Sunday, January 17, 2016

What Would Dr. King Do?

W.F. Woolworth sit-in, 1960
I’m thinking today about the terrible civil disruption black people cause sitting down in all-white lunch counter restaurants and sitting in the front seats of city buses because they wanted to be treated as equals. I’m thinking today of the inconvenience it cause people when folks in Baltimore gathered downtown to protest the death of Freddy Gray because black lives matter and forced a cancellation of an Orioles baseball game. I’m thinking today of First Nations folks occupying where the Site C dam is planned to be built in northern British Columbia because that’s sacred tribal grounds. I’m thinking today of five activist who were convicted last Friday of trespassing because they chained themselves to railroad property protesting coal trains coming through Puget Sound.

It’s Martin Luther King, Jr. Day and I’m thinking about making a statement in what you believe in with your voice, your body and your heart.

And then I think about guys with big cowboy hats and rifles occupying an Oregon nature reserve because they want federal lands given back to local governments. I think about Americans who set off bombs that killed and crippled people in Oklahoma City and at the Boston Marathon because they believed in some militant cause.  I think about Islamic State militants with guns and suicide belts shooting people and bombing hotels, concert halls, markets, and restaurants because they want religious and political power.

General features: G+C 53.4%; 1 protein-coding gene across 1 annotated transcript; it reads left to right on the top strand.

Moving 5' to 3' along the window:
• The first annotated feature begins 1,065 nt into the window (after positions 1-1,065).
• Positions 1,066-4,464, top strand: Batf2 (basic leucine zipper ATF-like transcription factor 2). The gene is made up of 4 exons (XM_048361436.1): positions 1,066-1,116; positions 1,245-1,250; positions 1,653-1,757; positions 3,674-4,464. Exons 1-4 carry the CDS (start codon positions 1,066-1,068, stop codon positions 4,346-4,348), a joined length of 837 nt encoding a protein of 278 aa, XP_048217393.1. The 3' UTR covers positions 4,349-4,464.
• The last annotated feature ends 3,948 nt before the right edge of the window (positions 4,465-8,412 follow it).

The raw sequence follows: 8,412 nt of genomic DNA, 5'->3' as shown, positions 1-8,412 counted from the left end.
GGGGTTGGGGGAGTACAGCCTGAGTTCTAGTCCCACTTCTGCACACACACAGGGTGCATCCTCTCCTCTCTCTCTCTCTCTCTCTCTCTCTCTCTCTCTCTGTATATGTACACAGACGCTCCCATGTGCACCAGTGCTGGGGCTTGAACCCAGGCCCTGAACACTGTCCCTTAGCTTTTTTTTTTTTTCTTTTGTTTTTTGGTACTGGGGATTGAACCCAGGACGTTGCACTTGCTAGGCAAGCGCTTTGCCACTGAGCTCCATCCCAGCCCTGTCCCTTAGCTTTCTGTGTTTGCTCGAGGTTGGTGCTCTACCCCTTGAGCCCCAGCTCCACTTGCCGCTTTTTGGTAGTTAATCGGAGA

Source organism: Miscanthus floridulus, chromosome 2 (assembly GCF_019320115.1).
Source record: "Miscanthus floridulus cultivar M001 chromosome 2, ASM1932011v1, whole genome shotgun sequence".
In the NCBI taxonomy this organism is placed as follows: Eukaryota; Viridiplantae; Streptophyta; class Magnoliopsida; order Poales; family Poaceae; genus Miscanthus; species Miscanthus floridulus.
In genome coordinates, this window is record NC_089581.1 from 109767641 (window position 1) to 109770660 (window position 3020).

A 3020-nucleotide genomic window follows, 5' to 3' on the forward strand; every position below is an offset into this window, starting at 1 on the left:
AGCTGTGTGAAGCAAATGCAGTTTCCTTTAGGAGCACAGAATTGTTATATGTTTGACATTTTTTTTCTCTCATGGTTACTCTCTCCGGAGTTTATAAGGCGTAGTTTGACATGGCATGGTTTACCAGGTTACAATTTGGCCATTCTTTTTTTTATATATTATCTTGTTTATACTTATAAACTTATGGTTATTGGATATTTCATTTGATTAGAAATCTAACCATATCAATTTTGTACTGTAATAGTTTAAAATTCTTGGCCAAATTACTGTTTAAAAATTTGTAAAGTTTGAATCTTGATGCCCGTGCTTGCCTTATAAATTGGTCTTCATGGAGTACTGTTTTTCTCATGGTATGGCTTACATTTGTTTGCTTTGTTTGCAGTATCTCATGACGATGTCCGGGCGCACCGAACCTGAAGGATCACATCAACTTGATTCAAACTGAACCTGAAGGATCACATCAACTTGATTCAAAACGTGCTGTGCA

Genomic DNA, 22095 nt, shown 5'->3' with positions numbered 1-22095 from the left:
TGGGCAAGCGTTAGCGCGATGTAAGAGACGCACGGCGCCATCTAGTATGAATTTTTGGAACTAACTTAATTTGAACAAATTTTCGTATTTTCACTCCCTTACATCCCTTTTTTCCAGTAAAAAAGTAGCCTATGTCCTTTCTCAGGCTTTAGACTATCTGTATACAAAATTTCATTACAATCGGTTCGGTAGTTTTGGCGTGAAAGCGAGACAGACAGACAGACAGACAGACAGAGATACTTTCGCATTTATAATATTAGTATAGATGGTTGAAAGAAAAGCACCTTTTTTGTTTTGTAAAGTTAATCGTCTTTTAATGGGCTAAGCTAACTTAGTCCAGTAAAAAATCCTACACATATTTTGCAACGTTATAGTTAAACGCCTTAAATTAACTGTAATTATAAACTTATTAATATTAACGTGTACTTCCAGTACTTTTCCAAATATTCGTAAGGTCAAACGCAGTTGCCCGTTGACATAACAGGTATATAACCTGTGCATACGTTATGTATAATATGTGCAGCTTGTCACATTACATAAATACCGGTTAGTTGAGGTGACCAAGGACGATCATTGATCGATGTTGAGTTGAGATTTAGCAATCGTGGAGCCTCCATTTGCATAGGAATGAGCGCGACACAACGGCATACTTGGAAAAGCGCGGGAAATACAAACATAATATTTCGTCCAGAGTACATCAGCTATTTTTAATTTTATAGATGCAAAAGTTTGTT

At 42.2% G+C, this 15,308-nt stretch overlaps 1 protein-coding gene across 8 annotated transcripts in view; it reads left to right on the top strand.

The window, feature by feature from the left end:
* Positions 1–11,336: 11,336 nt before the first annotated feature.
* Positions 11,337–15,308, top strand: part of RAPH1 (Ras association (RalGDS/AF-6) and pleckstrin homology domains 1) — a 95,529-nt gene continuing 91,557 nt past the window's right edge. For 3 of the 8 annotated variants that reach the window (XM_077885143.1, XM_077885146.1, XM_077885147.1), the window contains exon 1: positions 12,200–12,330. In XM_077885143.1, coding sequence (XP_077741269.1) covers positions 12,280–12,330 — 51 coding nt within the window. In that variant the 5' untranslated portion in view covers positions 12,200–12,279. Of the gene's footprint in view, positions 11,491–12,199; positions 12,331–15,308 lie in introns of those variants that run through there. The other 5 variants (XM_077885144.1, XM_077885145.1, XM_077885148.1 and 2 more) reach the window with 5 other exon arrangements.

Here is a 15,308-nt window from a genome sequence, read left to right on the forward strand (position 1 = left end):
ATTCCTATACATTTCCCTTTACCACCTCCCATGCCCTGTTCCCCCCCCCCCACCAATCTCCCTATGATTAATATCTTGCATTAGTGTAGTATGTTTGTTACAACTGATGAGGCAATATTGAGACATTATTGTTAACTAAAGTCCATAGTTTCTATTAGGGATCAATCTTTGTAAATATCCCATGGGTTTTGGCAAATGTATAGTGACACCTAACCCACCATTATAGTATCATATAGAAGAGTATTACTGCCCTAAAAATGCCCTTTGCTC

On Martin Luther King, Jr. Day I think about how, if we care, we have causes that we believe in and speak out for, march for, sit in and occupy for. On Martin Luther King, Jr. Day I think about how we can discuss and  understand and argue about the differences in our beliefs and our causes.  But the line is drawn in discussion when the gun and the bomb are at hand. There is no discussion until the gun and the bomb are put down, there is no legitimacy to a belief or a cause while the gun and the bomb are brandished, there is no justice that comes out of the barrel of a gun.

On MLK Day, we speak out, sit in and march on.

--Mike Sato


  1. A powerful statement - thanks for giving me some ideas to ponder today.

  2. "You can't talk to a man with a shotgun in his hands."

    A troubled world.

    1. True. Let me share what Helen Engle wrote to me today: "What would MLK do? So beautifully said, Mike. Thank you...... I just went out to the garden to THINK AND THINK AND THINK. I lost my Audubon sister (Thelma Gilmur) yesterday. So I added her absolutely benign power (modus operandi of dogged Swedish perseverance) to the mix. She got so much of what she went after for Audubon. And she and I stood together receiving Honorary PhDs from UPS for what we did over 45 years. With NO violence, no threats, no gusn, just total respect and honest friendship for our “enemies.” It worked — but one has to have patience that Mothers are famous for. Helen"


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